HAVANA — In her apartment a few blocks from the theater where President Obama addressed the Cuban people Tuesday, Marta Limas and her family gathered around the television, opposite a faded shrine to Saint Lazarus, the healer.
The baby was crying. They turned up the volume.
“What a handsome man,” said Limas, 56, as Obama began, and quickly settled into a rhythm.
No one had spoken to the Cuban people with this kind of cadence in years. Limas and her family followed his words, rapt, as if listening to a sermon.
Obama called for change. “Yes, change!” the family repeated.
Obama talked the future. “The future!” they said.
Of all the U.S. president’s activities during his groundbreaking visit to Cuba, the speech was his best chance to speak directly to Cubans, both here on the island and abroad.
It wasn’t delivered in public, but it was broadcast in its entirety on Cuban state television, into the homes of many Cubans who, like Limas, talked about this visit as a turning point in their lives.
The family hushed and seemed to hold their breath when Obama’s words directly challenged their leaders, especially as the U.S. president called for democratic elections and urged President Raul Castro not to “fear the different voices of the Cuban people.” They admired his willingness to acknowledge the shortcomings and imperfections of the U.S. political system, and to have confidence in it anyway.
“I wish Fidel was there to hear this,” said Limas, of Cuba’s 89-year-old ailing former leader, who wasn’t in the audience at the theater with his 84-year-old brother, the president.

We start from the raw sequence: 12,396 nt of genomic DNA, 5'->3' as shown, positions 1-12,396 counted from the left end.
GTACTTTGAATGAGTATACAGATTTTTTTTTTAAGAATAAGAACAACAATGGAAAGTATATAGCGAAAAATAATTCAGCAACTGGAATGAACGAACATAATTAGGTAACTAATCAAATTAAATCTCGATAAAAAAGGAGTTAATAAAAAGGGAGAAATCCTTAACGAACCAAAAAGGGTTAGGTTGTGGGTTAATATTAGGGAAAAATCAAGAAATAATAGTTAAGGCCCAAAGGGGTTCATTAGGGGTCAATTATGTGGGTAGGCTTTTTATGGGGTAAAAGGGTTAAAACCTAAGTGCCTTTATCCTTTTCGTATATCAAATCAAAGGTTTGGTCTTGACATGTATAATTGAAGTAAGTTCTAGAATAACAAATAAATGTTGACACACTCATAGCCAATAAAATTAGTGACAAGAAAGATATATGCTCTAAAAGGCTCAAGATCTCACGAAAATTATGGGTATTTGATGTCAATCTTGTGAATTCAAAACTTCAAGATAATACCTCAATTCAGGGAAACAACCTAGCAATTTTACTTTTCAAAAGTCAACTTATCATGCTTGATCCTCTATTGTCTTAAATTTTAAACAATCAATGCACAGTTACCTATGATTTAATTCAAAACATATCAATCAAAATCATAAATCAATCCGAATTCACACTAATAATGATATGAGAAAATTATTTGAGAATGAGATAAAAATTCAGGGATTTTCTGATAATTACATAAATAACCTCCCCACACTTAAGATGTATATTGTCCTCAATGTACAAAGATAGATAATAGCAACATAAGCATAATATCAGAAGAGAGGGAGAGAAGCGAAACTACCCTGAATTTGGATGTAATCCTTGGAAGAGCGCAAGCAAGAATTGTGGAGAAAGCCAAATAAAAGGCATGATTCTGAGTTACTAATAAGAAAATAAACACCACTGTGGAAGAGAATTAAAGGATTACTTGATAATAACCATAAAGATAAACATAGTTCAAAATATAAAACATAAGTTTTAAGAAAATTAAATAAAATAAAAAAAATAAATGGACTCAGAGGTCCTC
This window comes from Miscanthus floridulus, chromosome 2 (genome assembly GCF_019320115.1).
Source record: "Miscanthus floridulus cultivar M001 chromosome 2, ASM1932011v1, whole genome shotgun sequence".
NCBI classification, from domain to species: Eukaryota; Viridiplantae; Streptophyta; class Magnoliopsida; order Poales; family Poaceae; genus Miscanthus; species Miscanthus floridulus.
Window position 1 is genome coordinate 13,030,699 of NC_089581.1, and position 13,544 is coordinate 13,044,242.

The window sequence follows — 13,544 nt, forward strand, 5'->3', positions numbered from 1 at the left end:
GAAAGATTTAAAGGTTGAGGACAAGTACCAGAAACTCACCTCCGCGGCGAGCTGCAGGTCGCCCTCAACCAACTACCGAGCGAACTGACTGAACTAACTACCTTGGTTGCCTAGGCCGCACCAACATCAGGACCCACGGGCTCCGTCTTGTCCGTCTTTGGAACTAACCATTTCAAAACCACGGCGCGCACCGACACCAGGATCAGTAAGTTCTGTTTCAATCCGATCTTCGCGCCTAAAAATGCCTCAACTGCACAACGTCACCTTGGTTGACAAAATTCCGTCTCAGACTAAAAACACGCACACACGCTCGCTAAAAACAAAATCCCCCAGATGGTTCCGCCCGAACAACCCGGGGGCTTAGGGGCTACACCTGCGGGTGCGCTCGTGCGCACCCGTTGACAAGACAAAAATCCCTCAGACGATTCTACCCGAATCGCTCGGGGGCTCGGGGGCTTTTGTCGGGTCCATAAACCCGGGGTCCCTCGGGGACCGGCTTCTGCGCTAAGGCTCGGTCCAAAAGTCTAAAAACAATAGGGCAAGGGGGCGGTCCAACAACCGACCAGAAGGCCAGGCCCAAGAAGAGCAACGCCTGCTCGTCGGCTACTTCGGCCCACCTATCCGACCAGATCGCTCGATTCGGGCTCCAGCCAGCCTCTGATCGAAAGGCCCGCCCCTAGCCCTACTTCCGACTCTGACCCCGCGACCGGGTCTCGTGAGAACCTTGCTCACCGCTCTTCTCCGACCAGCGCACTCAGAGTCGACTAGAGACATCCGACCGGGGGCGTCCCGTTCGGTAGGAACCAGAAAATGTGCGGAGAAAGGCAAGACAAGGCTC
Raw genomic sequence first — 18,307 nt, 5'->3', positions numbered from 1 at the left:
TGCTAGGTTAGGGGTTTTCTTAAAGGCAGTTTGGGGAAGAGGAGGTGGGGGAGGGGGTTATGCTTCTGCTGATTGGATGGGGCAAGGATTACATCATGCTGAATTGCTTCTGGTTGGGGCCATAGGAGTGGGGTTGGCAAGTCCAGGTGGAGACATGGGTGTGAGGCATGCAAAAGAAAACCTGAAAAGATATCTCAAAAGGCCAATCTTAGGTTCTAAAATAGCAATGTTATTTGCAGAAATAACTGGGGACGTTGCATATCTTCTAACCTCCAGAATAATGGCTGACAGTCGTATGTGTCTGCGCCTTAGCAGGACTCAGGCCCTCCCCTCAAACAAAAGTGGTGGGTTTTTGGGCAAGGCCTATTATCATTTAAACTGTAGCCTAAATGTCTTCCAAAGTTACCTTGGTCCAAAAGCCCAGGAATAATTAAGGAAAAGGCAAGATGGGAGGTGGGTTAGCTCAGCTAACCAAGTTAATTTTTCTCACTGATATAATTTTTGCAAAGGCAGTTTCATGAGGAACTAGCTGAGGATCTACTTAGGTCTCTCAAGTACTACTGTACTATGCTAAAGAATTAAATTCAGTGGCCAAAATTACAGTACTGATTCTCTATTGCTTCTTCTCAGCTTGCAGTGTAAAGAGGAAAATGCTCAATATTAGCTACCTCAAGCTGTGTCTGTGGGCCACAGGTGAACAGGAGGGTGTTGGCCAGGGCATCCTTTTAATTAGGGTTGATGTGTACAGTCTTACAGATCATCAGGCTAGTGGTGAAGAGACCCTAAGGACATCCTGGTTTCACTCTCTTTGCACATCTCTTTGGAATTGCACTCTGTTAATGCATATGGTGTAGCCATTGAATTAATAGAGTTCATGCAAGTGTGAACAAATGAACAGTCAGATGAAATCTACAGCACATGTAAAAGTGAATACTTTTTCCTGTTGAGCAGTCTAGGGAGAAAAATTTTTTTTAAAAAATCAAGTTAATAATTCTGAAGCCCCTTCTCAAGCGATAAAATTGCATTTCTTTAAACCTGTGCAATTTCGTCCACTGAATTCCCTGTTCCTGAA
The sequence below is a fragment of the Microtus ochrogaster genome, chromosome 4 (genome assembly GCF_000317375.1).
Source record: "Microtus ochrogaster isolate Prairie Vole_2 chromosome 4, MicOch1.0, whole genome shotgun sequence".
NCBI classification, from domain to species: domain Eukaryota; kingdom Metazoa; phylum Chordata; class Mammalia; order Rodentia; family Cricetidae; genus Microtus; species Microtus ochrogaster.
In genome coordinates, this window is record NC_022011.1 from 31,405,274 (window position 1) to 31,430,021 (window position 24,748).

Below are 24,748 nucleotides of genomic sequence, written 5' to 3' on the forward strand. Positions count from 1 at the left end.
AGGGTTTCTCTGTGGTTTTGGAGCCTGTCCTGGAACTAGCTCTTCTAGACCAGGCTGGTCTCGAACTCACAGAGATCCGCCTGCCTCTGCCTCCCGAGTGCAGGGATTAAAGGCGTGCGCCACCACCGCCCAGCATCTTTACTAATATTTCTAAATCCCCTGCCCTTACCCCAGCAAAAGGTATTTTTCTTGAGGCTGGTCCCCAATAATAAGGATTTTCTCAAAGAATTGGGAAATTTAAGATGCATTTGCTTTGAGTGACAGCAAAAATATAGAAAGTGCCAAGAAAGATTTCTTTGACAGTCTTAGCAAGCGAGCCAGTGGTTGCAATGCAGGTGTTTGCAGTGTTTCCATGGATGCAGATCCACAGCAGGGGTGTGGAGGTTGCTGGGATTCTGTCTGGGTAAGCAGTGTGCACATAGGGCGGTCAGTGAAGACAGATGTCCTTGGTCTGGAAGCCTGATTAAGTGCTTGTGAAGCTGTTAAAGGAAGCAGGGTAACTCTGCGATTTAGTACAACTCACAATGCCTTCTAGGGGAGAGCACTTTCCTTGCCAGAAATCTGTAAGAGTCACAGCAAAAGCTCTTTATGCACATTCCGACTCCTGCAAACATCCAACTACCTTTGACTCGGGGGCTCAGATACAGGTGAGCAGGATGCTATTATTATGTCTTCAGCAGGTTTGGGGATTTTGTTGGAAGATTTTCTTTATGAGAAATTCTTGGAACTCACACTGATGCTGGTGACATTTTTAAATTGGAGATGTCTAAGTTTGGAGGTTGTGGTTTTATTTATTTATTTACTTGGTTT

Limas’s husband, Juan Hernandez, 52, disagreed. “No, with Fidel everything would have stayed the same,” he said.
Hernandez, a self-employed taxi driver, noted that he and Obama are nearly the same age. “I grew up indoctrinated in all this Cold War stuff,” he said. “I’m sick of it.”
Watching the family’s response to the U.S. president was somewhat like watching starry-eyed young Obama supporters at a speech during his 2008 campaign, before Americans grew accustomed to hearing him. Limas and her family were not.
That the U.S. president is African American also made an impression on the Afro-Cuban family.
“He’s a beautiful black man,” said Limas, when her husband stepped out of the room.
The family choked up with emotion at Obama’s words about the pain of family divisions and sense of loss among Cuban exiles. Limas’s first husband, the father of her two children, left for Miami in the 1980 Mariel boat lift and never looked back.
“May 4, 1980, at 6 a.m.,” Limas said. “That man walked right out this door.”
Duley Young, her daughter, 36, and the mother of the baby, grew up without him or his financial support. She earns a meager salary working for the city’s sanitation department. But she said she was sure that better days were ahead for Cuba after Obama’s visit.
“He’s turning everything around,” she said. “He said he isn’t trying to impose himself on the Cuban people.”
As the U.S. president finished, he was soon replaced on state television by pro-government commentators pointing out that voter turnout in U.S. presidential elections is barely 50 percent. They started picking apart other elements of Obama’s speech. Hernandez wouldn’t have it.
“Turn that off,” he said, waving at the television.
The room went quiet again, and the family lingered for a few minutes, talking about the speech. Obama’s appeal to young Cubans made a powerful impression on Limas, she said. Maybe it would persuade some of them to stay and not leave.
“I wish this had happened earlier,” she said. “Maybe there wouldn’t be so many deaths at sea.”